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Toxic Substances in our Environment

Toxic substances can range from naturally occurring toxics like arsenic and bacteria to man-made chemicals like flame retardants, or pesticides.

People can't help but come into contact with a range of chemicals in their daily lives. More than 70,000 chemicals are currently in commercial use and little is known about their effects on human health. Substances can pose very different risks depending on how a person comes into contact with them, the amount that gets into their bodies, and for how long and how often this occurs.

Certain populations are more vulnerable than others to toxic substances and odors in our environment, including:

  • Developing babies
  • Children
  • Elderly
  • People with compromised immune systems (i.e. cancer, HIV/AIDS)
  • Organ transplant recipients
  • Pregnant/breast feeding women
  • People with enzyme deficiencies
  • People with certain genetic vulnerabilities
  • Subsistence cultures
  • People with low socio-economic status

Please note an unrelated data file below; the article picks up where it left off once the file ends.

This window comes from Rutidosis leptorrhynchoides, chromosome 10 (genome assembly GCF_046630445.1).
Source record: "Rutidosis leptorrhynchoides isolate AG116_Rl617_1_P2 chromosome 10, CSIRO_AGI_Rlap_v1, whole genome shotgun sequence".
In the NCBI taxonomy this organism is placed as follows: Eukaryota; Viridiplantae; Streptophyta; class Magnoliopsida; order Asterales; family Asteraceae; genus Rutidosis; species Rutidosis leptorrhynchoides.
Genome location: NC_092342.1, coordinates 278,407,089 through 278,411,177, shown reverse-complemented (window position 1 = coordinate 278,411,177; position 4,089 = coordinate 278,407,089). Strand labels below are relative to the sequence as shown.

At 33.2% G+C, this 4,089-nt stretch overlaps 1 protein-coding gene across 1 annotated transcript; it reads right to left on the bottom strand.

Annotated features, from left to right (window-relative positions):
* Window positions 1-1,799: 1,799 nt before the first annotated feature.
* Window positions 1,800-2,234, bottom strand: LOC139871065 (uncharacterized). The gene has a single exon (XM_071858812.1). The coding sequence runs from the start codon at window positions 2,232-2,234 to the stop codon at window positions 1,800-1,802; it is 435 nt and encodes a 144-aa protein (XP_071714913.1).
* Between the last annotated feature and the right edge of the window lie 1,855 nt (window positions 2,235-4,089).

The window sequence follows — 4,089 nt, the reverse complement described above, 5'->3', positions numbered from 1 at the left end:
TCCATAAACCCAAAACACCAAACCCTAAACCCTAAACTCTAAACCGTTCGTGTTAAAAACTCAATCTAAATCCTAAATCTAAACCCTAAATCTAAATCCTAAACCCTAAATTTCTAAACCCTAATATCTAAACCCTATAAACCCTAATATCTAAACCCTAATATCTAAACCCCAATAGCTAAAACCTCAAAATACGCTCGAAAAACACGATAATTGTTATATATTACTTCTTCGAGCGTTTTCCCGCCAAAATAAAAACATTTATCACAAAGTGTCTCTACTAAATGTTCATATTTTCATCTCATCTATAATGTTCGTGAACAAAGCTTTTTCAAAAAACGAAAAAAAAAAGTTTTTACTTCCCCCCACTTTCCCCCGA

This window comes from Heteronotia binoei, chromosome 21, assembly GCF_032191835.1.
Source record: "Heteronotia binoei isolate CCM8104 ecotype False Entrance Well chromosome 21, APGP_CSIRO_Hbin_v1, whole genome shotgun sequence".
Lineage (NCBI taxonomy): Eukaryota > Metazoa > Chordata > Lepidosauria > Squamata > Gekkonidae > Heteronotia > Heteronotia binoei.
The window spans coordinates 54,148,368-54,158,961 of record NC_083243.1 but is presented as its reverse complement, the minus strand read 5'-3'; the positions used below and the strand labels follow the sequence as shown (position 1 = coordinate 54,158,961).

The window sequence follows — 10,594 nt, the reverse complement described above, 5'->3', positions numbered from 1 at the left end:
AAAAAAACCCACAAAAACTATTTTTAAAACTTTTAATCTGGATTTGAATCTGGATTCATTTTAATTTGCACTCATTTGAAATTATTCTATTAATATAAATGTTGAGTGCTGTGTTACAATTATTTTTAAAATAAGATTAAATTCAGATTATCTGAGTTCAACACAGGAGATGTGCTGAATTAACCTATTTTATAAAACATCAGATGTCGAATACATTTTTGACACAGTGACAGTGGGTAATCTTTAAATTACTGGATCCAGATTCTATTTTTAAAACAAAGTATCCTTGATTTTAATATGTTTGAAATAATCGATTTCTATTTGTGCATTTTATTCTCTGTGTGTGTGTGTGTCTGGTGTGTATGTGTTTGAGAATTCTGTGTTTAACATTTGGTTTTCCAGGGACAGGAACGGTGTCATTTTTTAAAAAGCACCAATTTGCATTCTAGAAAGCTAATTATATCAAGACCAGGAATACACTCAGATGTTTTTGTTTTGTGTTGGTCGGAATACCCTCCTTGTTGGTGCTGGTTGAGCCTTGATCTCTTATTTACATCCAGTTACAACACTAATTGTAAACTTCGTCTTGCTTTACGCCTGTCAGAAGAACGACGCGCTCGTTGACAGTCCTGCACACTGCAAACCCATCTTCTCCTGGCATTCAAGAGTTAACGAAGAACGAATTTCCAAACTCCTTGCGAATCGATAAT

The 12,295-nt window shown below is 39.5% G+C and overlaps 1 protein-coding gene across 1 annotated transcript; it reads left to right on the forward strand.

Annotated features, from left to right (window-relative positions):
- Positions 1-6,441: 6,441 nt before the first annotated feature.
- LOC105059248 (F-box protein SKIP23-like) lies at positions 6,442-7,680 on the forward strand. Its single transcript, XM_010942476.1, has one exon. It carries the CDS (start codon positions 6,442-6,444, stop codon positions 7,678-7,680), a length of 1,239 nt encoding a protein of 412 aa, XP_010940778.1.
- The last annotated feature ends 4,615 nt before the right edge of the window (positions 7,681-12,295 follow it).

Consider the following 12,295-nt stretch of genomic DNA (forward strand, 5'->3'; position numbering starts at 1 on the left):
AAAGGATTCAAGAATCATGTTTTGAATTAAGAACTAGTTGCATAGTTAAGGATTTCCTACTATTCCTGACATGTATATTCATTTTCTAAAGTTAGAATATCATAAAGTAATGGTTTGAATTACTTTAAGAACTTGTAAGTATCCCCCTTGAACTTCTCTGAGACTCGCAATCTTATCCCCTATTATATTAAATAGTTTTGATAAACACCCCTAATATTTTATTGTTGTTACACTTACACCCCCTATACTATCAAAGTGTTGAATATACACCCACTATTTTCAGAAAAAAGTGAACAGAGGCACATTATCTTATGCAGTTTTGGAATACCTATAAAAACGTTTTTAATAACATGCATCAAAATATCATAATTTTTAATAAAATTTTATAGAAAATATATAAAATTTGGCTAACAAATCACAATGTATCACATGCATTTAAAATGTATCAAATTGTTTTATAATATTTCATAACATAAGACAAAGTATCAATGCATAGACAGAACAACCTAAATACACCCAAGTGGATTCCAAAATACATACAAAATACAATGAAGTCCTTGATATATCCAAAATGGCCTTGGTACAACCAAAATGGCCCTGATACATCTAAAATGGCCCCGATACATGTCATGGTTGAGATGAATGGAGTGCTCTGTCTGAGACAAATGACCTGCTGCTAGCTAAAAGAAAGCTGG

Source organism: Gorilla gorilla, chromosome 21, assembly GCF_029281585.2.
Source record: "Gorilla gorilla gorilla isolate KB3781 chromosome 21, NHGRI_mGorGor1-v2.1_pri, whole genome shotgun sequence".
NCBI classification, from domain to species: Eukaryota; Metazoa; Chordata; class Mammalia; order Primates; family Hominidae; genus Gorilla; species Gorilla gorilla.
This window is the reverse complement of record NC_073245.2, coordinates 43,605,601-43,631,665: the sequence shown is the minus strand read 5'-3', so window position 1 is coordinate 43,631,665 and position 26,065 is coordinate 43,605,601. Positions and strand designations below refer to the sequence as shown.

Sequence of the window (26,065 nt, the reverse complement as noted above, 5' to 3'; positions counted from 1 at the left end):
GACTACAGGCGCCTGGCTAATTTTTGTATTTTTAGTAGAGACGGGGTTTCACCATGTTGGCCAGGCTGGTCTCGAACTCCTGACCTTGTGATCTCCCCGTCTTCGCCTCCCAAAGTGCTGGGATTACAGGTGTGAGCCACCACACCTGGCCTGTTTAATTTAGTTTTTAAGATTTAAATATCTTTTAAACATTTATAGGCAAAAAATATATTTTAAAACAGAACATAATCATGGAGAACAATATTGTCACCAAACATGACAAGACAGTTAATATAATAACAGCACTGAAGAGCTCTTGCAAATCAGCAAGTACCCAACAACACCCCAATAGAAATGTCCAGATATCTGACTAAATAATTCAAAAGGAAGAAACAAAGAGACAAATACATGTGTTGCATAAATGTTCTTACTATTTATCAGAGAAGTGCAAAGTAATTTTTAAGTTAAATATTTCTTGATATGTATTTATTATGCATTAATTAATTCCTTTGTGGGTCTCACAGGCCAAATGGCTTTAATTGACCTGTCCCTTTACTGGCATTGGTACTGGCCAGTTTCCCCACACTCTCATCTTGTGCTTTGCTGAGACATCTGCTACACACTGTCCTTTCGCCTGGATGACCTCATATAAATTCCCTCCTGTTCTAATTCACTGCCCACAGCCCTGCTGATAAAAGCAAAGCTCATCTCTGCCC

Some chemicals last for a long time in the environment and bio-accumulate in plants and wildlife. Learning more about toxic substances empowers individuals to make informed decisions about their daily life. Information on this site provides an overview of the common health effects associated with exposures to a selection of toxic substances.

Oregon is contributing to a multi-state effort to identify and promote safer chemicals and products. A safer alternative poses less potential harm to people or the environment, and serves a similar purpose without being overly costly.

Additional Resources

Agency for Toxic Substances and Disease Registry's Promoting Environmental Health in Communities. 
PEHC is a collection of fact sheets, talking points and a presentation designed to teach communities about the environment, toxicology and health.

Leadership in Sustainable Chemicals Policy: Opportunities for Oregon (pdf)
This white paper was a collaborative effort between Portland State University, Oregon Environmental Council, Metro, Oregon Department of Environmental Quality, and the Oregon Health Authority Public Health Division.

Buying Guide for Healthy Communities
Oregon Clean and Safe website provides information about safe products for clean rivers and healthy families from the Oregon association of clean water agencies (ORACWA).